Thomas Merton (1915-1968) was a contemplative monk who spent 27 years inside the walls of a Trappist monastery in Kentucky. Only in his last year was he permitted to travel at any length. Even though he was never at Auschwitz this poetry places him there so as to let a generous sensitivity and tenacious faith like his respond to this horrendous calamity. Merton stands for all those who, in the light of Auschwitz, ask the question: where was God, and in so asking expose their belief to severe trial. Merton's struggle with this question was lived out elsewhere. Only the location has been shifted in the poetry that follows.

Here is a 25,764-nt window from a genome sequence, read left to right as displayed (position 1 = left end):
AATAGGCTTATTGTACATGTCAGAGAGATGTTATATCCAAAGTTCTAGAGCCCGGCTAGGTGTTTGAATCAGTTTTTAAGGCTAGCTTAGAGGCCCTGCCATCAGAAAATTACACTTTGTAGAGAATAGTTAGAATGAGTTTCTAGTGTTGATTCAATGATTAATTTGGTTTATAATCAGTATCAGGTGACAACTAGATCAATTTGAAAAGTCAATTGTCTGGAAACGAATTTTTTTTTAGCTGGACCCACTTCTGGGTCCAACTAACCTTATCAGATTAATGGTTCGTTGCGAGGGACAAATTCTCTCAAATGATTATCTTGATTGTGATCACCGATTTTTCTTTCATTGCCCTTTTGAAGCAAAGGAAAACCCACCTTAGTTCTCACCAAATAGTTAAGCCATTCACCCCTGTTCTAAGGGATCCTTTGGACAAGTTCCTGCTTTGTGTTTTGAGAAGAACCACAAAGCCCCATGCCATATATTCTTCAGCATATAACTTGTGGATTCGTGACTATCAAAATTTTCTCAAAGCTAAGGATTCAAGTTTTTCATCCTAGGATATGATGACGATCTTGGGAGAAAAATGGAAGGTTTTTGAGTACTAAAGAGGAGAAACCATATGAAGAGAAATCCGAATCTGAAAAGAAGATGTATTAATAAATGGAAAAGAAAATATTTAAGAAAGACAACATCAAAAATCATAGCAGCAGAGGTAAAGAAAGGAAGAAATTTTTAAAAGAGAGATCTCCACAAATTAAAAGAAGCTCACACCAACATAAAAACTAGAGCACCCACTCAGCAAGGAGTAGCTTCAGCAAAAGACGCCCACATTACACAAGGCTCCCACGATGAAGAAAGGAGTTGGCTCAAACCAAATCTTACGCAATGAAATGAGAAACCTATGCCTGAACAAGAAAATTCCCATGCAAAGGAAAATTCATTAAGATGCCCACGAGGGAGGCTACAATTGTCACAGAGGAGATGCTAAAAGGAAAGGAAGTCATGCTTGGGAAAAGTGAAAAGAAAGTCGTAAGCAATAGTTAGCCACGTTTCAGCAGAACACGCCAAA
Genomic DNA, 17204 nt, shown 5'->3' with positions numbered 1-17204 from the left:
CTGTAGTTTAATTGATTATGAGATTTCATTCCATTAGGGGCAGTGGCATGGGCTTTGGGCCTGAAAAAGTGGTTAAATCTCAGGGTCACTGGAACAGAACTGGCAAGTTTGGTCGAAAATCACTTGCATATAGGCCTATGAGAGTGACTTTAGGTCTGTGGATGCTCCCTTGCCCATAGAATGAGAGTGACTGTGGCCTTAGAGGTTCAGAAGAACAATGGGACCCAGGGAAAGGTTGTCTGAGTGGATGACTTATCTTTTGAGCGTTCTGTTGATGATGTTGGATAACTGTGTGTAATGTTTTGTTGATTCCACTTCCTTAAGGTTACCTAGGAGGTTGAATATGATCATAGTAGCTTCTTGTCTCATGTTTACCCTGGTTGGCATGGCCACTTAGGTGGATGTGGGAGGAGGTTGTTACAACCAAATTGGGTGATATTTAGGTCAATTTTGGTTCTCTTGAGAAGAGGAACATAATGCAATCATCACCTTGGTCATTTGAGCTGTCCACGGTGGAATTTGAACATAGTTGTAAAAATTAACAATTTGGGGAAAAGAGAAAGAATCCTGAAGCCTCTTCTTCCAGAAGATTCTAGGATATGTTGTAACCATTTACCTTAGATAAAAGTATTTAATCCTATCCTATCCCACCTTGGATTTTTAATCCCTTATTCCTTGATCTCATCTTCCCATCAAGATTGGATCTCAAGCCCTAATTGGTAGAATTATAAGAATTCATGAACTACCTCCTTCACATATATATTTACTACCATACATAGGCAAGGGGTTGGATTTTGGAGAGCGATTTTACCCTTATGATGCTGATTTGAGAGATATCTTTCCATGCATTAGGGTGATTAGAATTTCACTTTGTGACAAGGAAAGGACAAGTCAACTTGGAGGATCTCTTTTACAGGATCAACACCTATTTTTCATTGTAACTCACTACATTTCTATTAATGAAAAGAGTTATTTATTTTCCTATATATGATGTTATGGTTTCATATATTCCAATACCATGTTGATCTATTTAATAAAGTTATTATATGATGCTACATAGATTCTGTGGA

Tuesday, November 28, 2017
Thomas, of Melchizedek, had no altar
On which to offer sacrifice,
Only empty hands held like a paten
On which he placed those being sacrificed,
Spoke the words
And gathered what strength remained him
To raise them to the Father.
It was the only way he had to help,
But already before his offering
They were being awaited
Whom the tormentors
Thought they were helping.
Except for one who stood there
In SS black
Watching Thomas's compassion
Radiate to the crowds.
On seeing it he stripped
And entered the lines
To be one with them,